Yes, yes y’all! It’s September, and for creative businesses everywhere, that means the busy season is approaching! I have articles ready to help you prep, plan and boost your holidays season coming out all month long. I love this time of year, and I want to help you make the most of your efforts.
Let’s make this holiday season your most successful yet! Today, I want to help you clear the way for a prosperous, productive season.
What You’ll Need:
A few things that will be helpful for your busy season preparations!
#1 At least one day planner
I run a multi-faceted creative business and two day planners help me separate the plans and goals I create. I keep a day planner for my blog (it serves as an editorial calendar and note-keeper) and another one that oversees my entire operation and schedule.
For your holiday preparations, I suggest having a calendar that showcases both monthly and weekly views on hand.
#2 Giant drawing pad
Next, pick up a children’s giant drawing pad. They’re typically 16×22″, and you can find them on the bottom shelf of the Crayola aisle at any chain store. I love a giant pad for planning everything from marketing campaigns to product launches. Writing down all of your ideas in one place is a great way to strategize and map out the results you’d like to achieve.
#3 Access to inventory / current supplies
Be near your home office, a computer and your current supplies for your holiday prepping session. You’ll want an actual overview of your current inventory and actual listings.
Step 1: Take inventory of your current stock and supplies
I love reviewing my current supplies before a busy season approaches. I get so many new product ideas from the materials I already have on hand, and it feels like free listings because I’d forgotten I had them!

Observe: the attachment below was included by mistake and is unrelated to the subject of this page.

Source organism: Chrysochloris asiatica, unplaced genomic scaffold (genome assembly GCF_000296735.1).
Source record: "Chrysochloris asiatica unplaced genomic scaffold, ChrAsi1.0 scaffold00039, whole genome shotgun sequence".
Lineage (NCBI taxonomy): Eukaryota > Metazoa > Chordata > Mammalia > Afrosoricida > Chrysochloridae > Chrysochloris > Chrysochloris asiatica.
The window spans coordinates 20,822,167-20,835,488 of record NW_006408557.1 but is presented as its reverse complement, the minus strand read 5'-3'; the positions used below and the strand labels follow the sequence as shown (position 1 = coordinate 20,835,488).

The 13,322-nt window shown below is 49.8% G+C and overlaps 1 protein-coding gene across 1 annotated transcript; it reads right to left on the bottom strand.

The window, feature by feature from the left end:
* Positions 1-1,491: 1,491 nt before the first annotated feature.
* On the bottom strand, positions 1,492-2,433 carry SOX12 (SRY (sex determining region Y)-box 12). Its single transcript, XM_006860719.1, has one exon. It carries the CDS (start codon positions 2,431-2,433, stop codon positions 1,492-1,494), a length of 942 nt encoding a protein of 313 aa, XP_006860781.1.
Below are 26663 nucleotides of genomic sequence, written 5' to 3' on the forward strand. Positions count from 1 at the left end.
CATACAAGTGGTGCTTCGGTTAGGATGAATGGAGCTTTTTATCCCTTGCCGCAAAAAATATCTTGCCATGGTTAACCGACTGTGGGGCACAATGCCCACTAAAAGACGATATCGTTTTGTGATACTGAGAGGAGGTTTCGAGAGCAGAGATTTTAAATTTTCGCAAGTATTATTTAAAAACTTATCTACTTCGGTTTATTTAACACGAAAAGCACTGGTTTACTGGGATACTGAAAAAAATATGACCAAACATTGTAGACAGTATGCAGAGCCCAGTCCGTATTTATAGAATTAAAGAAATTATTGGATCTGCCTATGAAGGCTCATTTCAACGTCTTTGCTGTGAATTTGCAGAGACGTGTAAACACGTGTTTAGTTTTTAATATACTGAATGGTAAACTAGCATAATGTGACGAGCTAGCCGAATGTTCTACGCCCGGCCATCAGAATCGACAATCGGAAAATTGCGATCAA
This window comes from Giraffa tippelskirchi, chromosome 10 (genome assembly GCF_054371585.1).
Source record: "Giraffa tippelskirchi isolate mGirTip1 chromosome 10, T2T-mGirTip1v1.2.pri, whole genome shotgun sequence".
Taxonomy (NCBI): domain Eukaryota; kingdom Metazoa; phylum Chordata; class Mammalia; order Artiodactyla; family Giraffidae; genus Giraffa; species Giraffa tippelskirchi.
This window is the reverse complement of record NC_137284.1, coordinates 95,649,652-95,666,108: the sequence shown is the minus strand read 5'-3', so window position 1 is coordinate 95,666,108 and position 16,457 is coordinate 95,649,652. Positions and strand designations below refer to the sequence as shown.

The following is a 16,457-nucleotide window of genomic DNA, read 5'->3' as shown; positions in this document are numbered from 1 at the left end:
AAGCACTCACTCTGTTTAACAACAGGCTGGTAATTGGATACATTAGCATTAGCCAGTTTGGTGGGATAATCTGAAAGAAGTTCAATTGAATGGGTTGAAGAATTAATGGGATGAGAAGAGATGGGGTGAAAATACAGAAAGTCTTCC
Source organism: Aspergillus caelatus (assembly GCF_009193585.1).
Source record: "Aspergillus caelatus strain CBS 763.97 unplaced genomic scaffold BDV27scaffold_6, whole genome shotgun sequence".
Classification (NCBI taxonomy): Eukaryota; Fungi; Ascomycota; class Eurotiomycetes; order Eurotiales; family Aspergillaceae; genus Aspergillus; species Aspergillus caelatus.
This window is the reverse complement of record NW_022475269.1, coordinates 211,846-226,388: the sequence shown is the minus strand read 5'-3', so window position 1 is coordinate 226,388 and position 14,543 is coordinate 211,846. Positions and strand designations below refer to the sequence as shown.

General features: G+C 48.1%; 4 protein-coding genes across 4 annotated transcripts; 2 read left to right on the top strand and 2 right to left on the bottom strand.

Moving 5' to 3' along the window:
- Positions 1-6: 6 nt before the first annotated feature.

Before you start ordering supplies, packaging and materials for the upcoming season, clean out your closets and storage bins! Use what you already have for a money-saving, extra profitable season.
Next, take inventory on your current stock and compare it to the items and quantity you have listed in your online storefront. I love this task as well because I always end up finding inventory that had expired or discovering a larger quantity than I thought I had.
Step 2: Stop the scramble
We often start our businesses flying by the seat of our pants, but you’ll soon learn that day-by-day business strategy will keep you growing in whatever direction you’re feeling that day. Instead, you want your daily activities to lead towards your ultimate dream destination, which takes planning, discipline, and a long-term strategy for success.
To stop the scramble, create a business timeline for yourself and schedule your focus for the next four months in advance. You’ll need to devote an entire morning to this exercise, at the very least. Let’s get started:
- Get a calendar, your planner, a notepad for to-do lists, a notebook to record and brainstorm big ideas, and a giant drawing pad and spread that all out on a large table, your bed, or a comfy floor.
- Looking at the coming four months, take note of where you’ll need time off: the winter holidays, school breaks, etc. You can either make a mental note, or actually block this time from your calendar altogether. I use that knowledge to help me hone in on where I’ll have the energy to invest in big moves.
- On a page of your giant drawing pad, title four columns with the coming months: September, October, November and December.
Now we’re ready to do some planning!
Success doesn’t just happen to people – you need a deliberate plan and actions you can take to achieve it! Imagine building your dream house without blueprints – you show up every day and let the bricks fall where they may. Do you think you would be perfectly content with the end-result after years of free-form building? No way!
Step 3: Have a marketing plan at the ready
A marketing calendar is your blueprint for creative business success. I offer The Luminaries a variety of customized marketing prompts, but you can easily create your own.
Think of any income-generating new projects that have been stewing on the back-burner in your business. This season’s as good as any to go for them. Why don’t you plug some deadlines onto your calendar to make sure they become a priority, because growth is critical to a small business’ success. After you’ve assigned a deadline for that project, go through and list anything that must be completed in advance to ensure you achieve that goal.